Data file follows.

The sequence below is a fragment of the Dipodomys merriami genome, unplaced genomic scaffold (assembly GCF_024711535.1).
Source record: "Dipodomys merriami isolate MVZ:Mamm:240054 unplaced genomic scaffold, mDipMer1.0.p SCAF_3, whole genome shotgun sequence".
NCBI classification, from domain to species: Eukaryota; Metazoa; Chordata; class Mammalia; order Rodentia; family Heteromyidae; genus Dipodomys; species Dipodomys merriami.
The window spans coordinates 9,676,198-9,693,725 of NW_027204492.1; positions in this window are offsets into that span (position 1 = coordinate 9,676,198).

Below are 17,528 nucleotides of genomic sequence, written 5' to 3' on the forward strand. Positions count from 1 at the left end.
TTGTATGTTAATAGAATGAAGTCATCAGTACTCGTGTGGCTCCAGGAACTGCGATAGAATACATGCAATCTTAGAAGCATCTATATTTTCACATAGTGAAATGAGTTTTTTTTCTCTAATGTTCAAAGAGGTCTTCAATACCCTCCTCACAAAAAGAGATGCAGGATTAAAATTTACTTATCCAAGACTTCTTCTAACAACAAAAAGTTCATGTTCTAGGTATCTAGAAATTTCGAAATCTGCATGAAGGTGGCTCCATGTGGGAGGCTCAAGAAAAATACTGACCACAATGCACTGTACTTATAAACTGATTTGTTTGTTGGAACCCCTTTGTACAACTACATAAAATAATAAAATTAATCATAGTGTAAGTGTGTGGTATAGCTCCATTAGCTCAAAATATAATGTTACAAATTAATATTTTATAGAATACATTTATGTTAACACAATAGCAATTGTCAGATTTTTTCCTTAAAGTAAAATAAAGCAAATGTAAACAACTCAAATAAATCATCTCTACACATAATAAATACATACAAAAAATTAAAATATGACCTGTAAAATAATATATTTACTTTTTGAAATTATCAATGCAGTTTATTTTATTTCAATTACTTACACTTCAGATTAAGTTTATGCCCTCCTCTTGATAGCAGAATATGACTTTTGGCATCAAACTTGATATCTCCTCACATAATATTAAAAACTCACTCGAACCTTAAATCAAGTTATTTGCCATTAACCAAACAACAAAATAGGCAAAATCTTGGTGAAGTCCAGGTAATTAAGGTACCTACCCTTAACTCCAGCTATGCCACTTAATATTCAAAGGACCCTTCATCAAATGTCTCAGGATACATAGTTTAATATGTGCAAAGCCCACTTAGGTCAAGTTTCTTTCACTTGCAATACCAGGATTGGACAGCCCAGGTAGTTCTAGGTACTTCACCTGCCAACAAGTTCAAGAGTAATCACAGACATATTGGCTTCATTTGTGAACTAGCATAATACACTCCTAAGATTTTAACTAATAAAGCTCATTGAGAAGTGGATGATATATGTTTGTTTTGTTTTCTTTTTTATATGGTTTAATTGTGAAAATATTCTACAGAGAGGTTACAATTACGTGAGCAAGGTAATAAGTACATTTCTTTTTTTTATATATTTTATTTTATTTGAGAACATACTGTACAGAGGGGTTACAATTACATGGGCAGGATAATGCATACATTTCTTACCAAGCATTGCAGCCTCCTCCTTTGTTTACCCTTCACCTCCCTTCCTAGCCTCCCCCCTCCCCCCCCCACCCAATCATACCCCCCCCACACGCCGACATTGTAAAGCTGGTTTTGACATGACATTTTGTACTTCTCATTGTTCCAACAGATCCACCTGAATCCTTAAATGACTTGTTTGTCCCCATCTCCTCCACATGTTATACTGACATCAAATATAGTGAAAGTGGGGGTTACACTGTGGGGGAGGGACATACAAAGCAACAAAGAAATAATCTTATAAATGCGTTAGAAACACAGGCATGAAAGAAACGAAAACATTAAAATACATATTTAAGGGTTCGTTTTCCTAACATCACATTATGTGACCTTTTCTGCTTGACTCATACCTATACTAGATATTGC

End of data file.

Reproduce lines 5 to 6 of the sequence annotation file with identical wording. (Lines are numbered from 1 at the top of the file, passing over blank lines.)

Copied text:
Below are 17,528 nucleotides of genomic sequence, written 5' to 3' on the forward strand. Positions count from 1 at the left end.
TTGTATGTTAATAGAATGAAGTCATCAGTACTCGTGTGGCTCCAGGAACTGCGATAGAATACATGCAATCTTAGAAGCATCTATATTTTCACATAGTGAAATGAGTTTTTTTTCTCTAATGTTCAAAGAGGTCTTCAATACCCTCCTCACAAAAAGAGATGCAGGATTAAAATTTACTTATCCAAGACTTCTTCTAACAACAAAAAGTTCATGTTCTAGGTATCTAGAAATTTCGAAATCTGCATGAAGGTGGCTCCATGTGGGAGGCTCAAGAAAAATACTGACCACAATGCACTGTACTTATAAACTGATTTGTTTGTTGGAACCCCTTTGTACAACTACATAAAATAATAAAATTAATCATAGTGTAAGTGTGTGGTATAGCTCCATTAGCTCAAAATATAATGTTACAAATTAATATTTTATAGAATACATTTATGTTAACACAATAGCAATTGTCAGATTTTTTCCTTAAAGTAAAATAAAGCAAATGTAAACAACTCAAATAAATCATCTCTACACATAATAAATACATACAAAAAATTAAAATATGACCTGTAAAATAATATATTTACTTTTTGAAATTATCAATGCAGTTTATTTTATTTCAATTACTTACACTTCAGATTAAGTTTATGCCCTCCTCTTGATAGCAGAATATGACTTTTGGCATCAAACTTGATATCTCCTCACATAATATTAAAAACTCACTCGAACCTTAAATCAAGTTATTTGCCATTAACCAAACAACAAAATAGGCAAAATCTTGGTGAAGTCCAGGTAATTAAGGTACCTACCCTTAACTCCAGCTATGCCACTTAATATTCAAAGGACCCTTCATCAAATGTCTCAGGATACATAGTTTAATATGTGCAAAGCCCACTTAGGTCAAGTTTCTTTCACTTGCAATACCAGGATTGGACAGCCCAGGTAGTTCTAGGTACTTCACCTGCCAACAAGTTCAAGAGTAATCACAGACATATTGGCTTCATTTGTGAACTAGCATAATACACTCCTAAGATTTTAACTAATAAAGCTCATTGAGAAGTGGATGATATATGTTTGTTTTGTTTTCTTTTTTATATGGTTTAATTGTGAAAATATTCTACAGAGAGGTTACAATTACGTGAGCAAGGTAATAAGTACATTTCTTTTTTTTATATATTTTATTTTATTTGAGAACATACTGTACAGAGGGGTTACAATTACATGGGCAGGATAATGCATACATTTCTTACCAAGCATTGCAGCCTCCTCCTTTGTTTACCCTTCACCTCCCTTCCTAGCCTCCCCCCTCCCCCCCCCACCCAATCATACCCCCCCCACACGCCGACATTGTAAAGCTGGTTTTGACATGACATTTTGTACTTCTCATTGTTCCAACAGATCCACCTGAATCCTTAAATGACTTGTTTGTCCCCATCTCCTCCACATGTTATACTGACATCAAATATAGTGAAAGTGGGGGTTACACTGTGGGGGAGGGACATACAAAGCAACAAAGAAATAATCTTATAAATGCGTTAGAAACACAGGCATGAAAGAAACGAAAACATTAAAATACATATTTAAGGGTTCGTTTTCCTAACATCACATTATGTGACCTTTTCTGCTTGACTCATACCTATACTAGATATTGC